The Utmost Importance of the Bible

Like our Lord, then, let’s be people of the Book.

We must relate to God his way: through his written, authoritative word. The Bible is of utmost importance because if we lose it, we literally lose God. Jensen described this well above; we must grasp what’s at stake here.


God created the universe by his word (Genesis 1), then he ruled Adam and Eve by his word (Genesis 2), and when the first sin came, it was not merely rebellion in doubting God, it was rebellion in doubting God’s word (Genesis 3). As Peter Jensen, in his book At the Heart of Universe, writes,

“The serpent of Genesis 3 cast doubt upon the word from the beginning, and the actual disaster was a mutiny against the rule of God in his word” (86)

The problem of the world and our hearts (also known as “sin”) is a continual mutiny against God (see Romans 1:18-32), but even more specifically it is “a mutiny against the rule of God in his word.”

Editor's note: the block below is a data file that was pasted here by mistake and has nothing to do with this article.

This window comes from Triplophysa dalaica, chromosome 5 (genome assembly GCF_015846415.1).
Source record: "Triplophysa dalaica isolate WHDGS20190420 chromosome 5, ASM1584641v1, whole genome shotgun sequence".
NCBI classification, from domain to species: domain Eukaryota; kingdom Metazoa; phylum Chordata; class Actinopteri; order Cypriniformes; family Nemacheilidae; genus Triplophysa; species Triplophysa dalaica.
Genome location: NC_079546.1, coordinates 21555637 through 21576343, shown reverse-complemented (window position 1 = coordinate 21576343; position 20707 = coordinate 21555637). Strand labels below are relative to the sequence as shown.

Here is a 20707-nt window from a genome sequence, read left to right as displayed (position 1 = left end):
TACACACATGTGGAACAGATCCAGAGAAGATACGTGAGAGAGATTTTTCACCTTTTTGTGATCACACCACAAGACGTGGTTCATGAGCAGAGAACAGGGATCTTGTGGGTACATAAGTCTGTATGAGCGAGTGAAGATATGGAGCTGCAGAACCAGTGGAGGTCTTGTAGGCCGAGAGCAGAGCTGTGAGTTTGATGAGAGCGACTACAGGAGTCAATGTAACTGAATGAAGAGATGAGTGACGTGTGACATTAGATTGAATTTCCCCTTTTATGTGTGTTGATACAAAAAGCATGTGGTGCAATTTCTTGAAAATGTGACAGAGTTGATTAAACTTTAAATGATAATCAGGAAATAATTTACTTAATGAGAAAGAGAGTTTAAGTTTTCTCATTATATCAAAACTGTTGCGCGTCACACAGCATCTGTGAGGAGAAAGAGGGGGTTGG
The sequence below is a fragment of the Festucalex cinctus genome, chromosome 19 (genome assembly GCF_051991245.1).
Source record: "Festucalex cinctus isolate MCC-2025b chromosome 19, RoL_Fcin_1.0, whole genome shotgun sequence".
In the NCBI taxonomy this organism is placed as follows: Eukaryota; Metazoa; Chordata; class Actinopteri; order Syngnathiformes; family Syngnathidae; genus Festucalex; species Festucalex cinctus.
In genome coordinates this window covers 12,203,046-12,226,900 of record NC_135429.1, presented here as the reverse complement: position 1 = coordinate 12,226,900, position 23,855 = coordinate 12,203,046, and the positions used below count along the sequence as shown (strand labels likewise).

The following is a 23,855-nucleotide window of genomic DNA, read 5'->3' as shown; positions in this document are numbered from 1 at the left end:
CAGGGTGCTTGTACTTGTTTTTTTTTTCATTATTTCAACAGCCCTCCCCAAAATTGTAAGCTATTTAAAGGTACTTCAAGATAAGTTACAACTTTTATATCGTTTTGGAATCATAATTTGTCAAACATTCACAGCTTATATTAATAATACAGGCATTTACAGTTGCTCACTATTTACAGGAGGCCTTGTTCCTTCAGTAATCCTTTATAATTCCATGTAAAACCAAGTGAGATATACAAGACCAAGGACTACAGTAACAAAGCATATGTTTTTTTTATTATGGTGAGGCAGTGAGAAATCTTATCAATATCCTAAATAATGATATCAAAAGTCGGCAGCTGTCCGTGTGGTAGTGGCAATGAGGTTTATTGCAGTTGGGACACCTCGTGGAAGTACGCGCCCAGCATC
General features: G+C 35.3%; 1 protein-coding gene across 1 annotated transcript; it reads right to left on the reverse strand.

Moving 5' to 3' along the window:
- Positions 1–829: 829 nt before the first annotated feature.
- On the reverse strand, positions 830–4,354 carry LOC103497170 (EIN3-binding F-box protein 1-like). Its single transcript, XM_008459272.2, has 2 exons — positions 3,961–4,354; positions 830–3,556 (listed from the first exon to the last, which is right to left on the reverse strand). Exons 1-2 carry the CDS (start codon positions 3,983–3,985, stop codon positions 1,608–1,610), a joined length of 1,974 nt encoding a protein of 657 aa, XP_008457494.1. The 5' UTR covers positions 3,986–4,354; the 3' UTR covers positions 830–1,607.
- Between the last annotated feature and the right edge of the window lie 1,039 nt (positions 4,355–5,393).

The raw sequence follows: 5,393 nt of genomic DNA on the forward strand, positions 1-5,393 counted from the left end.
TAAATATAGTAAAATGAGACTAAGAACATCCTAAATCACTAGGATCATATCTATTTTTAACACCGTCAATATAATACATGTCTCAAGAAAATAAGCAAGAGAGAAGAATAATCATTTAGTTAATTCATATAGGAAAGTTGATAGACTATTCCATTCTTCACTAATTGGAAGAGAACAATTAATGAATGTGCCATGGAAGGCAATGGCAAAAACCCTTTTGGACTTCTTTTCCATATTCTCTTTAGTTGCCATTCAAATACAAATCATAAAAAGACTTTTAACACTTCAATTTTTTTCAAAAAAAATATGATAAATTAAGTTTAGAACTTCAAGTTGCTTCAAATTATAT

When this same God, therefore, planned and accomplished a redemption for this fallen world, it should come as no surprise that his word remained central. Throughout the Old Testament he calls and saves his people through his written word. Then when he himself arrives incarnate on the scene, he upholds the written word. (Jesus had many disputes with the Pharisees and religious Jews of the day, but one thing they all agreed on was the importance of the word of God.)

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